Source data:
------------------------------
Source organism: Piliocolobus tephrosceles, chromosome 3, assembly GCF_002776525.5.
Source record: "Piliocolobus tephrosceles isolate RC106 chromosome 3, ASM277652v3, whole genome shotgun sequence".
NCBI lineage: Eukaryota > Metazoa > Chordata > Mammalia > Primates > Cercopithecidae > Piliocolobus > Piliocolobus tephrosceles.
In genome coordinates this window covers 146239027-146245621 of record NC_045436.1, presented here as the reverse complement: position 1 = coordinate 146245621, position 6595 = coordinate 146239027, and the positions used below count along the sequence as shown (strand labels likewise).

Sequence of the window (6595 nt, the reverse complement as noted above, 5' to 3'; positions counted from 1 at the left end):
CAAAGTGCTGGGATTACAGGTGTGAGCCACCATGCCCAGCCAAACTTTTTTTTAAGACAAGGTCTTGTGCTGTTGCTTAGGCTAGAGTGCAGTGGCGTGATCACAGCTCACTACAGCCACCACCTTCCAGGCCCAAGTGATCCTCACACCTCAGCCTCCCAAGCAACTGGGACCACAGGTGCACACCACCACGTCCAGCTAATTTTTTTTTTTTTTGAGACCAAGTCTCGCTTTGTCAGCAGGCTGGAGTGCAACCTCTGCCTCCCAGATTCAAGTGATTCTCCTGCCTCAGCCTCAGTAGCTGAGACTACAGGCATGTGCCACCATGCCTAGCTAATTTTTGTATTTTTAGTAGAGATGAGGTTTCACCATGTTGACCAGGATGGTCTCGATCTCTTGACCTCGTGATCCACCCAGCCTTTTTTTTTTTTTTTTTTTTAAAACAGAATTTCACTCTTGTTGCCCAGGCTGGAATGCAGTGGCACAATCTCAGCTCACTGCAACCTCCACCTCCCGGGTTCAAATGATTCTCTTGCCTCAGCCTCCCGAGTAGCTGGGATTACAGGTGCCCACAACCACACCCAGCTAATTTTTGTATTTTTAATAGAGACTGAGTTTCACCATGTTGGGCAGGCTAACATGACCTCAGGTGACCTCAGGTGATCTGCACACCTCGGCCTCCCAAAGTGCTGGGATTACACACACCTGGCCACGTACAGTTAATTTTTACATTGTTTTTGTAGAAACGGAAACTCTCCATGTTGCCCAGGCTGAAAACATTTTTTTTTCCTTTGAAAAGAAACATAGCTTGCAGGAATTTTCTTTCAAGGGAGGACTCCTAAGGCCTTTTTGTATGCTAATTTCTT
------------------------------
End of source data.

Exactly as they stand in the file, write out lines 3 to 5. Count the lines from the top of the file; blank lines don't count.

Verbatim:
NCBI lineage: Eukaryota > Metazoa > Chordata > Mammalia > Primates > Cercopithecidae > Piliocolobus > Piliocolobus tephrosceles.
In genome coordinates this window covers 146239027-146245621 of record NC_045436.1, presented here as the reverse complement: position 1 = coordinate 146245621, position 6595 = coordinate 146239027, and the positions used below count along the sequence as shown (strand labels likewise).

Sequence of the window (6595 nt, the reverse complement as noted above, 5' to 3'; positions counted from 1 at the left end):